OPINION: Everyone on campus should recycle mindfully

Even small amount of garbage can ruin full bin of recycling



Due to regulations on what can and can’t be recycled, even a plate of food in a bin of otherwise perfect recycling could potentially be enough to send the whole thing to the landfill.

ELENA PERRY, Evergreen columnist

Students at WSU need to pay better attention when it comes to recycling materials. They often assume all plastic is recyclable, given that most plastic cups and bottles have a small recycle logo indented on the bottom when, in reality, this does not automatically make them recyclable.

There are many obstacles that would keep something we would consider “green,” like a plastic cup, from being recycled. One such obstacle is the item’s type of plastic.

Numeric labels from one to seven are stamped onto the bottom of disposable plastics. These labels represent identification that allows materials to be sorted in recycling plants.

Patrick Robichaud, chair of ASWSU’s Environmental Sustainability Alliance, said WSU is only able to recycle materials labeled as a one or a two. Any other identification number is considered contamination and won’t be accepted.

The university cannot sell its recycling when it contains greater than 0.5 percent of contamination. When recycling bails contain excessive contamination, the university must pay to have their materials disposed of in a more expensive and less sustainable way.

Another source of contaminants is dirty plastics. Plastic materials with organic matter on them in any form, such as food or grease, are not recyclable.

“You can’t have food waste or any food particles on whatever you’re trying to recycle because that is organic matter, not the plastic or the metal that you’re trying to reuse,” Robichaud said. “You want to make sure your plastics are clean before you recycle them.”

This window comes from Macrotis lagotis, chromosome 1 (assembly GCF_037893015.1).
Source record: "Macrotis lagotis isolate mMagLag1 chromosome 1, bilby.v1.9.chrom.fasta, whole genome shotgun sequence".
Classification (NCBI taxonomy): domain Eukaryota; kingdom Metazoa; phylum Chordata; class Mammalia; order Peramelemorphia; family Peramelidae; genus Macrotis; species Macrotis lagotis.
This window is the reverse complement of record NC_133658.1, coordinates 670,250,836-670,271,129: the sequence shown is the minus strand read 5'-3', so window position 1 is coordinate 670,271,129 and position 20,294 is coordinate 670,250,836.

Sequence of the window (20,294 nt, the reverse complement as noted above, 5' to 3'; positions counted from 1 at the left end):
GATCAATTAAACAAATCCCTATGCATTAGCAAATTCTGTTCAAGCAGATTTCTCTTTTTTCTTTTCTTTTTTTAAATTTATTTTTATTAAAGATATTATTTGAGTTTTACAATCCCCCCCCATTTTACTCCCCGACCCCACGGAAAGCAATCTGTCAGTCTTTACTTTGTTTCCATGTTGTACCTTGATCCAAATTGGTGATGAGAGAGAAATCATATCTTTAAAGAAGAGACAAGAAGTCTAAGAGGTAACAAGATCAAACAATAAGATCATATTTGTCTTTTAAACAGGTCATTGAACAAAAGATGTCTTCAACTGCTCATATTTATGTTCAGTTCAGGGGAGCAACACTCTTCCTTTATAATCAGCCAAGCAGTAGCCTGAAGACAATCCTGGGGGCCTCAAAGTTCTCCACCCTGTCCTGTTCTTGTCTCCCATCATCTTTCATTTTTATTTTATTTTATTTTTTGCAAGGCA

Because of the excessive contamination in bails across campus, WSU has recently decided to change the qualifications for what belongs in recycle bins. Currently, the transition is being made from accepting cardboard materials, to only plastics labeled one or two, aluminum or steel cans and paper in office buildings.

“Maybe as we get better recycling streams, we’ll add more opportunities to recycle,” said Jason Sampson, assistant director of environmental health and safety, risk management and sustainability.    

One surprising example of something that is commonly put in recycling bins but can’t be sold to recycling facilities is pizza boxes. Pizza boxes are typically soaked in grease, which is a contaminant.

Another example is bottle caps. Plastic caps and the small plastic ring that seals caps on bottles are not made out of one or two plastic, thus they should be removed before the bottle is recycled.

Starbucks cups, even though they are labeled with a one, are not as desired by recycling facilities.

“They’re slightly degrading to the plastic supply,” Robichaud said.

The quality of the plastic is reduced when disposable coffee cups are added to the mix.

Overall, students need to take more care in their recycling habits, and avoid mindlessly tossing non recyclable materials into a bin intended for recyclables.

“Contamination usually happens from people that don’t care,” Sampson said. “If you have 100 people that care, all it takes is one person to walk by with their food container, dump it in, and that whole bin went from having value to basically being garbage.”